Ryan’s victory came despite being forced in the final days of the campaign to fend off questions about the contents of sealed portions of his divorce from actress Jeri Ryan, an issue that will undoubtedly play a role in the fall campaign.
Insisting any documents under seal were put there only to protect the couple’s 9-year-old son, Ryan has refused to release the closed divorce records. But his Republican opponents — citing comments made in 2000 by the California judge who sealed the records after initially declining to — raised questions about whether the documents were made off-limits to protect Ryan’s reputation.
Sealed divorce file
Last week, a Republican political operative claimed to have seen pages of the sealed file, saying they contain embarrassing allegations against Ryan. But because he offered no substantiation for his claims, media outlets held off detailing the assertions. This past weekend, Oberweis ignored the political convention of halting attack ads in the final days of a campaign when he ran a radio commercial suggesting Ryan had something to hide.
All the while, Ryan never answered the questions, saying he wasn’t going to dignify “rumors.”
Before Ryan claimed victory, both Oberweis and Rauschenberger attempted to telephone him to concede, but neither got through to the candidate himself. When Oberweis called, Ryan had already left his hotel room and was headed toward the elevator to declare victory.
In conceding to Ryan, Oberweis said he was pleased to have raised the illegal immigration issue, despite some of the negative backlash he got for it, especially from immigrant groups.
“While we fell short tonight, we’ll continue to push for the ideas that concern so many of my fellow Illinois citizens today,” Oberweis said. “We live in a country of optimism.”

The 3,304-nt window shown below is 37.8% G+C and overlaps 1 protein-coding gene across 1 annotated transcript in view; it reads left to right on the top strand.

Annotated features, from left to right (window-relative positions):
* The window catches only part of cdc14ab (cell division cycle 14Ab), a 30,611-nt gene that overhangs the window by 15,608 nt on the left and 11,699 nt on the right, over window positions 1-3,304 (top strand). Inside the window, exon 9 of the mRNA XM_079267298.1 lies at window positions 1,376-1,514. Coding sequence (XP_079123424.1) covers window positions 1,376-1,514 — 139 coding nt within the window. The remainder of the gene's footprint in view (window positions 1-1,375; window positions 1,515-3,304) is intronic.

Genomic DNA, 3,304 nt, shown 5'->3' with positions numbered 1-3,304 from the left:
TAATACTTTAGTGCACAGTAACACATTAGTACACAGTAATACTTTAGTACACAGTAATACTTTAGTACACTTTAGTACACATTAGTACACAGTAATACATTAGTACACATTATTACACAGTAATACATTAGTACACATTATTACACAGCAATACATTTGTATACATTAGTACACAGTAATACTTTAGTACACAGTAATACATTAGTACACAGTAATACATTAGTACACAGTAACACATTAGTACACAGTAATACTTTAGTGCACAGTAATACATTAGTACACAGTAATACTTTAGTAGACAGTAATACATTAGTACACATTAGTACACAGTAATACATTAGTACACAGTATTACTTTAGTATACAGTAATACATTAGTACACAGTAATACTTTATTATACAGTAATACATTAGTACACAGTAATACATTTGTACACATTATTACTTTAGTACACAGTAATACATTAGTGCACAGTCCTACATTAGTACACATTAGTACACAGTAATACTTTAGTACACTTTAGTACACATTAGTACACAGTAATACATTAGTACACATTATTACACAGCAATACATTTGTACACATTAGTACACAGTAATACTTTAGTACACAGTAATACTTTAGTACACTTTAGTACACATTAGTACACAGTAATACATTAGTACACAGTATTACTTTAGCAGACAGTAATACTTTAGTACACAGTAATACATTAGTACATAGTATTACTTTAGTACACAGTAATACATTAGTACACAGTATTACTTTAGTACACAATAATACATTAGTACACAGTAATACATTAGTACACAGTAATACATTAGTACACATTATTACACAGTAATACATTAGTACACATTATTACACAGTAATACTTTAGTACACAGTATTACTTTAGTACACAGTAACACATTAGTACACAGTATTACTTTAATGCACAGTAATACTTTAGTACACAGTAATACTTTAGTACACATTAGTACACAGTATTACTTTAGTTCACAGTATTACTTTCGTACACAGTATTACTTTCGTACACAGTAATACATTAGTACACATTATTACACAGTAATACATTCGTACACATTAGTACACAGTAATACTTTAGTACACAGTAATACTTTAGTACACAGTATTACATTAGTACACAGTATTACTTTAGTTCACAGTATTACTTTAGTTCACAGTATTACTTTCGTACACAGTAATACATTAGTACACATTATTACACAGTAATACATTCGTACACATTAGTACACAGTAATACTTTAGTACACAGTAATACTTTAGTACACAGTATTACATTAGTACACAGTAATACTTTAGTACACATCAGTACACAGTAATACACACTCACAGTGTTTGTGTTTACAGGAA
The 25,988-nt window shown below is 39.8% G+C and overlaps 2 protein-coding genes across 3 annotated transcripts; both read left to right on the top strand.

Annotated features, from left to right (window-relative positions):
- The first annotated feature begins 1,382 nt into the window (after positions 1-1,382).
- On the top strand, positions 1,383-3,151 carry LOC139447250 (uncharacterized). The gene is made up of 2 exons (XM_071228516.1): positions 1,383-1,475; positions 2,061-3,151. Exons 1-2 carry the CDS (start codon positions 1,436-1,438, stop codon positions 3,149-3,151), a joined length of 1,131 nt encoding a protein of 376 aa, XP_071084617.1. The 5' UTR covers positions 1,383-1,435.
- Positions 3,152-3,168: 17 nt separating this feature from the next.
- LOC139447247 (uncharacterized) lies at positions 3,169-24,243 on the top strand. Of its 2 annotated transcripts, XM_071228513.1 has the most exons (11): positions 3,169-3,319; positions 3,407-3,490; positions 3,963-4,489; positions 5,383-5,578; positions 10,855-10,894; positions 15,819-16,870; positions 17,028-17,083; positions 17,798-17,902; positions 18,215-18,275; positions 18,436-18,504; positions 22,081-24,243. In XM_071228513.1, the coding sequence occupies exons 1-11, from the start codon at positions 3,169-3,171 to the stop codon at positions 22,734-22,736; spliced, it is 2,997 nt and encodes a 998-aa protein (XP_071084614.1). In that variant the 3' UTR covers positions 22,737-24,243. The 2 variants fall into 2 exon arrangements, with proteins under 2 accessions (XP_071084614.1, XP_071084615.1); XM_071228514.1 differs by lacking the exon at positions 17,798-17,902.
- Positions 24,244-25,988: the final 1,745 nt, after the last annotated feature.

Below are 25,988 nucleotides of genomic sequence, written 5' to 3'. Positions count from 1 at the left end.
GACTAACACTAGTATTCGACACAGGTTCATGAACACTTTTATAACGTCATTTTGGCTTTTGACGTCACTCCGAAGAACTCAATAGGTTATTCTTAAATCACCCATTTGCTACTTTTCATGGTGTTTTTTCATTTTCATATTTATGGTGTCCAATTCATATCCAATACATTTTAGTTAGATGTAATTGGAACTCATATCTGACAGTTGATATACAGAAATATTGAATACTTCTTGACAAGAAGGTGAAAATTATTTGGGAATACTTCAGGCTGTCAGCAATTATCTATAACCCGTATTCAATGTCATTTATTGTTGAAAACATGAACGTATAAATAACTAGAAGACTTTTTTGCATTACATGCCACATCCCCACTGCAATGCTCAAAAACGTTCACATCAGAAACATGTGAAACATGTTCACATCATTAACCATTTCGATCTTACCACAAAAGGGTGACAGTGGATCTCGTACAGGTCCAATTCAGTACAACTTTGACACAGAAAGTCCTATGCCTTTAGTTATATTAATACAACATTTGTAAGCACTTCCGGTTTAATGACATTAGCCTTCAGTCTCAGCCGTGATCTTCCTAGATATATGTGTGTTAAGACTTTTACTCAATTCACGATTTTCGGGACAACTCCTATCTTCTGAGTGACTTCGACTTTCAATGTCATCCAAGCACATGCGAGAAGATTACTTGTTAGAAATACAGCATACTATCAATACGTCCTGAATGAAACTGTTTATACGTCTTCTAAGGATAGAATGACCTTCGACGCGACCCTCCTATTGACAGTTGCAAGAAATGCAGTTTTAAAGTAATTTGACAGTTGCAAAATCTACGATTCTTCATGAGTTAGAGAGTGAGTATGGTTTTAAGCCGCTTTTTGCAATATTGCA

Rauschenberger was the only major opponent of Ryan’s who had any legislative experience, a point he mentioned repeatedly on the campaign trail and one that helped him earn a number of endorsements from newspaper editorial boards. But because he was underfunded compared to his opponents, he was unable to amass much public backing.
“The people who were supporting the higher-profile candidates weren’t really attached to them,” Rauschenberger said from his campaign headquarters at the Marriott Northwest in Hoffman Estates. “If we had a little more time, who knows? I think we persuaded people that the strongest candidate against Barack would be a fellow legislator.”
Despite his political inexperience, Ryan, who had toyed with running for political office before but never done so, was able to claim the mantle of front-runner from the start. He was the first major candidate to declare his candidacy after Fitzgerald announced he was not running for re-election, and he almost immediately hired a large campaign staff. Even before he announced he was running, Ryan traveled Downstate, attending GOP “Lincoln Day Dinners” and putting out feelers for how those outside of Chicago would accept his candidacy.
Surprised by reception
He said he was surprised how well he was received, acquiring a significant number of early endorsements from county GOP officials south of Interstate Highway 80.
“Because I had spent a lot of time south of Springfield, doing those Lincoln Day dinners before, a lot of the county chairmen had known me,” he said. “So, I think we got about 10 county chairmen south of Springfield to endorse us right away. And there it was building momentum.”